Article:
Art businesses should not be fooled into thinking they can use “reliance” as a loophole, experts say.
The UK’s art market has been subject to stringent new regulations since an anti-money laundering directive came into force in January 2020. While the new requirements to conduct identity checks and other due diligence on art buyers initially came as a shock to an industry that has for centuries operated on handshakes, much of the market is now accustomed to these processes.
But experts say that some art businesses may have misunderstood a key part of the regulations, and could be unwittingly breaking them.
In some transactions, such as an art sale conducted through a chain of different parties, the rules allow for a business to rely on customer due diligence checks carried out by someone else.
Susan J. Mumford and Chris King, who co-founded ArtAML, a tool designed to facilitate customer due diligence checks, have found that some are leaning on this “reliance” option as a way to avoid disclosing the identity of their clients to other businesses they transact with. But they warn that this is actually a dangerous misinterpretation of the rules, and businesses doing this could face fines or even jail time.
“One of the art market’s greatest concerns about the imposition of anti-money laundering regulations is the potential loss of confidentiality surrounding clients,” Mumford says. “The obligation to reveal the identity of the buyer to another dealer as part of compliance in a transaction may risk having your client poached.”
Some dealers may be tempted to see reliance as a solution to this problem. “They tell you, ‘I have checked my client and they’re okay;’ they don’t reveal the collector’s name, and the deal proceeds,” Mumford says. “The problem is: that’s not how reliance works.”
According to both the official legislation and the guidelines published by the British Art Market Federation, if you are relying on the checks carried out by someone else, you still need to know the identity of the ultimate beneficial owner, as well as what level of customer due diligence has been carried out. This is in addition to coming to an agreement with the third party ensuring that they will make copies of this data available on request if needed for compliance purposes.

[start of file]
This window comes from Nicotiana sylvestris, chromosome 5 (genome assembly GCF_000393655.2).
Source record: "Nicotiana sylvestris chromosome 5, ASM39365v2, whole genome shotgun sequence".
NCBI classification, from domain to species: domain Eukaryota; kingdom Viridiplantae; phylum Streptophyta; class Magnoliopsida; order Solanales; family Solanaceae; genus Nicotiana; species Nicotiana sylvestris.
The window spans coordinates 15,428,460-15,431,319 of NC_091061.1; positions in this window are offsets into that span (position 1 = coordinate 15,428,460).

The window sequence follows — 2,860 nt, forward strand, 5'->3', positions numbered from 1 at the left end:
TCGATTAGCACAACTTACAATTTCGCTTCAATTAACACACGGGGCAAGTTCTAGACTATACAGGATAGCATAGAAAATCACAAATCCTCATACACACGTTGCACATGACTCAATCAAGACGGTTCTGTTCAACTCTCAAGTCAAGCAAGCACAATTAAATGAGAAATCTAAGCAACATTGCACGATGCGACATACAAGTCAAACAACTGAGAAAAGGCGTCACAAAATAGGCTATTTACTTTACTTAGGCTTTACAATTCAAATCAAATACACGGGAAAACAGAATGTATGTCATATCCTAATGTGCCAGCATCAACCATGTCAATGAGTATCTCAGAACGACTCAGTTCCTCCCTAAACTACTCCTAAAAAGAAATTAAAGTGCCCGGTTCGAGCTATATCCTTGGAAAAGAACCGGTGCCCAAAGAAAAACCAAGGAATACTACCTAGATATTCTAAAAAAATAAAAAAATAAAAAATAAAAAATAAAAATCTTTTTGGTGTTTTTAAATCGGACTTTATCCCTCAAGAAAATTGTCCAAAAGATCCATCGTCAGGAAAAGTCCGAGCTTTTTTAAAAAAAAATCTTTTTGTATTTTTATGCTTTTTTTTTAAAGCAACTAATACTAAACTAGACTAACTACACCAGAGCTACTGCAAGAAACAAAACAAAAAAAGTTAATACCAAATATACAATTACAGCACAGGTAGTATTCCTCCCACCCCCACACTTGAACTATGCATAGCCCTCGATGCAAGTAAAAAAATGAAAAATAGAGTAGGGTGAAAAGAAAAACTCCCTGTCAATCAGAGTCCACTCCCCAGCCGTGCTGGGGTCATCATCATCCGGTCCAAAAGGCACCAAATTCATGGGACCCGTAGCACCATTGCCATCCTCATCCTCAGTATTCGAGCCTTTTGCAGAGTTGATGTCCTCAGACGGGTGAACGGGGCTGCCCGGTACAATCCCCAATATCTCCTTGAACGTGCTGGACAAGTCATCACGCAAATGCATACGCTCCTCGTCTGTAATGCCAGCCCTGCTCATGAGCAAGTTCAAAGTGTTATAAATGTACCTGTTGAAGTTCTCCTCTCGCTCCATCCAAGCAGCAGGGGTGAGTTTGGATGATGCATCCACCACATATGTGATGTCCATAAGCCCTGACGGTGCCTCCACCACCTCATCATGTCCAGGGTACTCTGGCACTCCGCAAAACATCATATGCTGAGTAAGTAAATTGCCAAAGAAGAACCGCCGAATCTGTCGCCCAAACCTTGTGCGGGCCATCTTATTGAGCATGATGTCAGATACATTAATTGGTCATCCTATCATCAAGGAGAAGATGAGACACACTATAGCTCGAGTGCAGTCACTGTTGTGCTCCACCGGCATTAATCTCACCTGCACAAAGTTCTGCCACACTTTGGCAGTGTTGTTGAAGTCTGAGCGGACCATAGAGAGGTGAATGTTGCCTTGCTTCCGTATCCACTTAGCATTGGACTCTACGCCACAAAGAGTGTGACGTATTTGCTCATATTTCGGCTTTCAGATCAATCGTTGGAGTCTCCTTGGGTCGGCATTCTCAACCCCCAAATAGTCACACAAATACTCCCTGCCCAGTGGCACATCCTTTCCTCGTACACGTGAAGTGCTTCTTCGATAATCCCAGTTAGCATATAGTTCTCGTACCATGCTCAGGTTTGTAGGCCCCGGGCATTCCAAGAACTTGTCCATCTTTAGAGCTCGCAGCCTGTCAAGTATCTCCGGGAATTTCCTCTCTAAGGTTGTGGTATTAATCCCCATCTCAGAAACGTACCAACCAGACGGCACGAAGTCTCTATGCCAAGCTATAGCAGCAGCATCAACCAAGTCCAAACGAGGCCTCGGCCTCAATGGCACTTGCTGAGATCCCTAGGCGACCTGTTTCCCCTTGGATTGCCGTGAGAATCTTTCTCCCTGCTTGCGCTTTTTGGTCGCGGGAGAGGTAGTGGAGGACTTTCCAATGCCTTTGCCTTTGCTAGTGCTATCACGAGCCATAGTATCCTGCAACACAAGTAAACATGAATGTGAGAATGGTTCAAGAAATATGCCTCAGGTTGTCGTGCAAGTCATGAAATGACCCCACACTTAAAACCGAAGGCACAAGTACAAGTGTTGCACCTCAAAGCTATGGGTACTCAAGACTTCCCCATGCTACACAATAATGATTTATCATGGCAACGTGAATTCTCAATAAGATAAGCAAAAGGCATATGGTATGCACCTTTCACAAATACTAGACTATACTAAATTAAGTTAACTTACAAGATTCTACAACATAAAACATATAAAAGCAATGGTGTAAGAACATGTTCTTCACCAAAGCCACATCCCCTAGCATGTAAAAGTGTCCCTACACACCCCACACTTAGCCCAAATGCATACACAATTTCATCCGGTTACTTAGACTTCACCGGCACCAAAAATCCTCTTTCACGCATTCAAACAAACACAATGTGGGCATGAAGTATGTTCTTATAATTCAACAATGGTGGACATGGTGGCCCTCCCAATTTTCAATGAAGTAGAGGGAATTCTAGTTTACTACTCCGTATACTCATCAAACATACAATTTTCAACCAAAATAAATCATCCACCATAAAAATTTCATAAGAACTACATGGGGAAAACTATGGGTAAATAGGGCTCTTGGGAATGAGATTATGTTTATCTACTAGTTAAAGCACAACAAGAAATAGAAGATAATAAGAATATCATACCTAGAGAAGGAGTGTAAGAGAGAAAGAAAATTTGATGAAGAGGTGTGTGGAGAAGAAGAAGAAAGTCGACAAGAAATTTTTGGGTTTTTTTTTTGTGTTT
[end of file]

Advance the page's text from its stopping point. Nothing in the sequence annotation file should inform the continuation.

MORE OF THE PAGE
Plus, the reliance option cannot be used with just anyone. Businesses can only “rely” on other UK entities that are subject to the same money laundering regulations they are. (They can check whether they are listed as an “Art Market Participant” on the government website after the final deadline for registration has passed on June 10.)
If conducting transactions outside the UK, businesses can only use reliance if the other business is subject to the requirements of a previous money laundering directive that’s in force across Europe—meaning UK art businesses can’t use reliance when collaborating with dealers in the US. (Anti-money laundering regulations could soon be coming to the US, however, following the government’s move to create stricter oversight of antiquities dealers earlier this year.)
If a business wants to avoid breaking the rules, it is in their best interest to carry out the checks themselves, or at the very least verify that the checks have been carried out by the other party. “Arguably, it increases your risk,” Mumford says of the reliance option. “Regardless of who carries out the checks, you are ultimately responsible for them and cannot opt out of responsibility.”
While some dealers might be disappointed to learn that reliance is not a workaround to the issue of sharing client identities, Mumford says that they should take some comfort in the fact that using information provided as part of compliance procedures for commercial purposes is actually illegal.
Rena Neville, Sotheby’s founding global compliance director, and the founder of Corinth Consulting, says that businesses can ask for additional assurances that would prevent data being misused. “Although client disclosure is a painful reality under [the regulations], to take the sting out, one may ask for a written confirmation to preclude disclosure to the sales team and limit it to the finance staff, as well as to ask for an indemnity in the event the limited disclosure obligation is breached,” she says.
This could be more difficult for small businesses, however, where there could be crossover between sales and compliance staff. “Reliance as defined in the regulations may not always be useful, which is why the [British Art Market Federation] guidelines place considerable emphasis on defining precisely who has to conduct [client due diligence] on whom in an art market chain,” art law consultant Tom Christopherson says.
In the end, while reliance is not the cure-all many dealers had hoped for, the experts say that it is still a useful tool in a dealer’s arsenal to break down the new barriers to business. The main benefit of using reliance, they explain, is that dealers can collaborate with each other to avoid hassling a client multiple times for the same information within a single transaction.
By Naomi Rea, March 9, 2021, published on ArtNet